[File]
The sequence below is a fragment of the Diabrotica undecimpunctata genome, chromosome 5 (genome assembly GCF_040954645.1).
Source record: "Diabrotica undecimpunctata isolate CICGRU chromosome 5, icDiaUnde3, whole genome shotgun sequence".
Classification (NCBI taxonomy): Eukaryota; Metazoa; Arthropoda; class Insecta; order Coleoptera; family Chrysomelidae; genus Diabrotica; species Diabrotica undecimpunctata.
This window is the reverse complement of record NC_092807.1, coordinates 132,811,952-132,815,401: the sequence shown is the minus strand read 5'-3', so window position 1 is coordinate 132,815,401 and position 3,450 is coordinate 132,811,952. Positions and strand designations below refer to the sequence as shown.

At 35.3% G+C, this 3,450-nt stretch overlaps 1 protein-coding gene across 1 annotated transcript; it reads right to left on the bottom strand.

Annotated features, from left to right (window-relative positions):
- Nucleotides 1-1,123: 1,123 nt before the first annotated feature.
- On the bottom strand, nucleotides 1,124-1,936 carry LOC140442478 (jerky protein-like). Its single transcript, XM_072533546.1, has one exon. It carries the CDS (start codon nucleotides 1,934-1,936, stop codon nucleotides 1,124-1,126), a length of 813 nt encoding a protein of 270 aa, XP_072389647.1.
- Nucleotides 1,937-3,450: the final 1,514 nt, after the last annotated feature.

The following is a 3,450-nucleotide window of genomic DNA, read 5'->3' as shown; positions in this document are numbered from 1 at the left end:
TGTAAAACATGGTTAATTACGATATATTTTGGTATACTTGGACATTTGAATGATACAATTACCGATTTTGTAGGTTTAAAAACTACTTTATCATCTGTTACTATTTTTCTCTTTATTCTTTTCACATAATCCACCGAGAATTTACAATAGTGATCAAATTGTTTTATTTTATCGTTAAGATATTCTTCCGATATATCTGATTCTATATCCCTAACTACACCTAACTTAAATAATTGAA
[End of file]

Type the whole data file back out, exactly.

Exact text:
The sequence below is a fragment of the Diabrotica undecimpunctata genome, chromosome 5 (genome assembly GCF_040954645.1).
Source record: "Diabrotica undecimpunctata isolate CICGRU chromosome 5, icDiaUnde3, whole genome shotgun sequence".
Classification (NCBI taxonomy): Eukaryota; Metazoa; Arthropoda; class Insecta; order Coleoptera; family Chrysomelidae; genus Diabrotica; species Diabrotica undecimpunctata.
This window is the reverse complement of record NC_092807.1, coordinates 132,811,952-132,815,401: the sequence shown is the minus strand read 5'-3', so window position 1 is coordinate 132,815,401 and position 3,450 is coordinate 132,811,952. Positions and strand designations below refer to the sequence as shown.

At 35.3% G+C, this 3,450-nt stretch overlaps 1 protein-coding gene across 1 annotated transcript; it reads right to left on the bottom strand.

Annotated features, from left to right (window-relative positions):
- Nucleotides 1-1,123: 1,123 nt before the first annotated feature.
- On the bottom strand, nucleotides 1,124-1,936 carry LOC140442478 (jerky protein-like). Its single transcript, XM_072533546.1, has one exon. It carries the CDS (start codon nucleotides 1,934-1,936, stop codon nucleotides 1,124-1,126), a length of 813 nt encoding a protein of 270 aa, XP_072389647.1.
- Nucleotides 1,937-3,450: the final 1,514 nt, after the last annotated feature.

The following is a 3,450-nucleotide window of genomic DNA, read 5'->3' as shown; positions in this document are numbered from 1 at the left end:
TGTAAAACATGGTTAATTACGATATATTTTGGTATACTTGGACATTTGAATGATACAATTACCGATTTTGTAGGTTTAAAAACTACTTTATCATCTGTTACTATTTTTCTCTTTATTCTTTTCACATAATCCACCGAGAATTTACAATAGTGATCAAATTGTTTTATTTTATCGTTAAGATATTCTTCCGATATATCTGATTCTATATCCCTAACTACACCTAACTTAAATAATTGAA